I am surprised.
This restaurant had flew under the radar for so long that am surprised why there are not more reviews written about them. The only blogger who wrote about Kalvin’s Restaurant is Kevin of 604foodtography. The reason was because I was taken aback on how busy this place was when we visited. The food is very good.
I think after reading this post, some of you will be making your way there. I hope you do. It is worth the trip across town.
I kept asking myself why would a restaurant this popular was hardly written about? I don’t have the answer why. Maybe it is the name, you reckon? I mean, with a name like Kalvin’s Szechuan Restaurant, it could be easy for people not to give them a second glance. Moreover, the front of the restaurant does not shout out who or what they really are.
The name outside the restaurant says Kalvin’s Szechuan Restaurant. Deep in their soul, it is actually a fabulous Taiwanese restaurant. Maybe the chef was originally from Sichuan. Maybe that is the name it got started with and they did not bother to change the signboard. However, the take out menu and even the name in Urbanspoon dropped the “Szechuan” word from the name.
One consistent comment I read was that you need …
a reservation to dine here. We were there for dinner before 6:00PM and with reservation.
By 6:30PM people WITH reservation were already waiting for their table. The video above might not show the entire picture but there were people milling by the door and at the counter inside the restaurant by that time.
Good thing we got there early. If you can’t stand the crowd, you best come before 6:oo PM. The picture above was taken at about 10 minutes before six. By 6:08 PM the restaurant was already full. EVERY table had a reserved sign.
The thing is Kalvin’s is a small restaurant. We had been here eons ago. Way before the days of chowtimes when we did not care much about food. So that visit did not leave any impression on us then.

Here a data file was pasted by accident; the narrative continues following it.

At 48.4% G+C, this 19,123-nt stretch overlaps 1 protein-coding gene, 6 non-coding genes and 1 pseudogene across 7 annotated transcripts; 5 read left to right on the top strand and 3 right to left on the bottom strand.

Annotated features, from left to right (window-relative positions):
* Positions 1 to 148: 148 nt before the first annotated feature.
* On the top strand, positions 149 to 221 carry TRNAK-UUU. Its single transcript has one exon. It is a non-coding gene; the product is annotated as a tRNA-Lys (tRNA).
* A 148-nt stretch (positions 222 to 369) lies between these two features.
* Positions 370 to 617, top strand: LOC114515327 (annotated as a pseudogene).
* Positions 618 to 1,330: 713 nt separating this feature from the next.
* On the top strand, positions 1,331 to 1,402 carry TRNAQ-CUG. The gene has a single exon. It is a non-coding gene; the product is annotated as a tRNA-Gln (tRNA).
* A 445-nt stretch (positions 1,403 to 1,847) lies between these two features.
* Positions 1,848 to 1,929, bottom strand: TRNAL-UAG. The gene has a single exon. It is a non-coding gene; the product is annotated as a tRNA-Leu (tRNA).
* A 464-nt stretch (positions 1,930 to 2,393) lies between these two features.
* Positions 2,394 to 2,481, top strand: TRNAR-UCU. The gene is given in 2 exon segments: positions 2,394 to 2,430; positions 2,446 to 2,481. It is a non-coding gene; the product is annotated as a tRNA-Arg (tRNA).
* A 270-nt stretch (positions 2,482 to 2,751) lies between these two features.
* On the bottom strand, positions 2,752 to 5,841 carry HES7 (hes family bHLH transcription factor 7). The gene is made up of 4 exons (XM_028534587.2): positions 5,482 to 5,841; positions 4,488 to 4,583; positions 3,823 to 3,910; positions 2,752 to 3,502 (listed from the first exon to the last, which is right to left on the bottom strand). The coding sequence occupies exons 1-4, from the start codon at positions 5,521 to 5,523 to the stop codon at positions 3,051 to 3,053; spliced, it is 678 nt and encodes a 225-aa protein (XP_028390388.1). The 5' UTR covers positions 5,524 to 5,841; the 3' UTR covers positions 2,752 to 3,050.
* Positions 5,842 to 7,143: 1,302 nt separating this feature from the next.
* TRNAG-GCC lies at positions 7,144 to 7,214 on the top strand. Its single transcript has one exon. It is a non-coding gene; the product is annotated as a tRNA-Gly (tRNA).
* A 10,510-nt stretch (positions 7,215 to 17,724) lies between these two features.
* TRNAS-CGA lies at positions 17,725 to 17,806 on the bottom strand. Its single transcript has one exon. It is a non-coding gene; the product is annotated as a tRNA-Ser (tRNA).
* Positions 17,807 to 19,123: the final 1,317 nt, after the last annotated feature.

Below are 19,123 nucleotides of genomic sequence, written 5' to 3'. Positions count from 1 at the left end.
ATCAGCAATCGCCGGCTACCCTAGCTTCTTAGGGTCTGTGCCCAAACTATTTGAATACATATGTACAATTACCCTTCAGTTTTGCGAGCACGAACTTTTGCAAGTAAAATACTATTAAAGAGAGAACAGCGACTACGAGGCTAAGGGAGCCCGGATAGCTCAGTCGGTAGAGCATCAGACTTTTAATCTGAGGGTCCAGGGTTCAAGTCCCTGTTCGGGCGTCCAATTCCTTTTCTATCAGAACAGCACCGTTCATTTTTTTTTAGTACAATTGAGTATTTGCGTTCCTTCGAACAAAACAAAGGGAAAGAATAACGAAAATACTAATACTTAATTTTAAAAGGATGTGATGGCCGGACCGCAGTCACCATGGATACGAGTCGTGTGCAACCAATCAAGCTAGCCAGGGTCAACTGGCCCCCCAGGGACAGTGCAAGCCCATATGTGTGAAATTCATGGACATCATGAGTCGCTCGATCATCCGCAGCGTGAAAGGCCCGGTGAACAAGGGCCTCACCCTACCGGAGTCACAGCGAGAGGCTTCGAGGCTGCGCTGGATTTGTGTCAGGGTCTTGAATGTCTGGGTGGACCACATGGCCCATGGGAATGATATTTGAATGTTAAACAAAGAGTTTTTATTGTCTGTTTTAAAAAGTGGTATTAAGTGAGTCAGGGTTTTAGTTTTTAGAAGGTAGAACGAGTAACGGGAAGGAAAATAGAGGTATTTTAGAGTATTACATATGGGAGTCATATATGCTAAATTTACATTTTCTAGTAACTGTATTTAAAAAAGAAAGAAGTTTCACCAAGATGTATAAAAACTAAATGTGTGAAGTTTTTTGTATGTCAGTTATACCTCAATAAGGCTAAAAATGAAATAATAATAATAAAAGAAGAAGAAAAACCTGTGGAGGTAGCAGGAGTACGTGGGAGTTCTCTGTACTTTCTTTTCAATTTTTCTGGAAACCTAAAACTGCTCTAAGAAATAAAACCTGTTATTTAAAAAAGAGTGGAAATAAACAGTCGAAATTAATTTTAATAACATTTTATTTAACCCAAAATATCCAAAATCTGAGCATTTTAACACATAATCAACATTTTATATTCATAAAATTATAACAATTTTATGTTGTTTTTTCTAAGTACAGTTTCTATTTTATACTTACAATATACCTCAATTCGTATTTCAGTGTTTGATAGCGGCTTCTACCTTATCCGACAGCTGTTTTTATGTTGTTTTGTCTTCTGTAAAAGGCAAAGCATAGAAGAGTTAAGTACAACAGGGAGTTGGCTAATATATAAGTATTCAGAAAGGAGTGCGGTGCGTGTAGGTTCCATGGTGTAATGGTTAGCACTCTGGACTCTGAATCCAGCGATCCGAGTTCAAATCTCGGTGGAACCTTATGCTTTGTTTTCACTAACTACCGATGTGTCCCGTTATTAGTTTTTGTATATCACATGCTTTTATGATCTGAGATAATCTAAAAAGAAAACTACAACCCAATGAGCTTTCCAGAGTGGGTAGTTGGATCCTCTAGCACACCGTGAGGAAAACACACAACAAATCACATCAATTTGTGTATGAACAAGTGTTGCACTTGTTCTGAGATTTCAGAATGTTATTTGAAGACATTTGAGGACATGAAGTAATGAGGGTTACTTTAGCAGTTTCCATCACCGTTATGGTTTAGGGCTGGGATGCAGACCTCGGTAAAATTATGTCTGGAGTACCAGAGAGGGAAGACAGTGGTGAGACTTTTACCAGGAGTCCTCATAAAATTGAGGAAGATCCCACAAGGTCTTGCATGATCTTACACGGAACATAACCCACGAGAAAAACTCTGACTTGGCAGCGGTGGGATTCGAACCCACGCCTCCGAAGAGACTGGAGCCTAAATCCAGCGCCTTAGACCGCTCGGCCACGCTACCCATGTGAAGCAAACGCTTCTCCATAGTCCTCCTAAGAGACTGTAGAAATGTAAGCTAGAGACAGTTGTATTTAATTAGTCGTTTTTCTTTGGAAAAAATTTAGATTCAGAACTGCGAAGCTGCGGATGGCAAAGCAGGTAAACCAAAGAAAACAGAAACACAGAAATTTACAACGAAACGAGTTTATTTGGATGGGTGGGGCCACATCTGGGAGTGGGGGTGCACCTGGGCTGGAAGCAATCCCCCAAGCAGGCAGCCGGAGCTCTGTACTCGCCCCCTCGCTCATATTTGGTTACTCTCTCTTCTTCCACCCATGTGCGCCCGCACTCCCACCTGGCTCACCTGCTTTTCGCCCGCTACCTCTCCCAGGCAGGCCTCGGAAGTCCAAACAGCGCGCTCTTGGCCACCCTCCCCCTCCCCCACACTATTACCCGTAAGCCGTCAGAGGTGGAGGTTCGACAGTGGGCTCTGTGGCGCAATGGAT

The restaurant has 6 large round tables and 2 small round tables. It is tight as they try to fit as many people as possible. As a matter of fact Suanne and I was hemmed in and the only way we could get out was to ask the next table to get up for us.
That guy in white above … do you think he is Mr Kalvin? He was out chatting with apparently regular customers before the rush began.
Kalvin does sell frozen dumplings too. It was in a fridge at the back of the restaurant. We did not notice anyone buying it but am sure it is not a small deal item here.
Service was good, considering all the people they had to serve. We did not have to wait long nor did we have any problems flagging them down for what we needed. They even came by once to change out our plates with clean ones.
We had a long look at their menu. There are so many dishes that we wanted to order but we can only eat so much. There were only three of us that day because Arkensen was away on a camping trip. Yeah, Nanzaro missed his ko-ko and we could tell. LOL! He spent the entire time alone playing the PlayStation or on his computer. The house was a bit quieter too.
Before we went to Kalvin’s we asked Kevin for recommendation. He gave us a few of this favourite dishes which we duly ordered, plus one or two. We were gawking at the dishes of the neighboring tables which looked really good. We told ourselves we will come back next time.
The take-out menu above is similar to the dine-in menu. You can click on them to show it larger. Of particular interest is the one on the right most … the section that says “Pre-Orders”. Yeah, next time we come, we will want to try the pre-orders. The pre-orders require a one day advance notice.
There are also several specials written on the wall. Unfortunately, it is all in Chinese. While I am sure they will translate for me when asked (they speak good English), we’ll leave it for next time.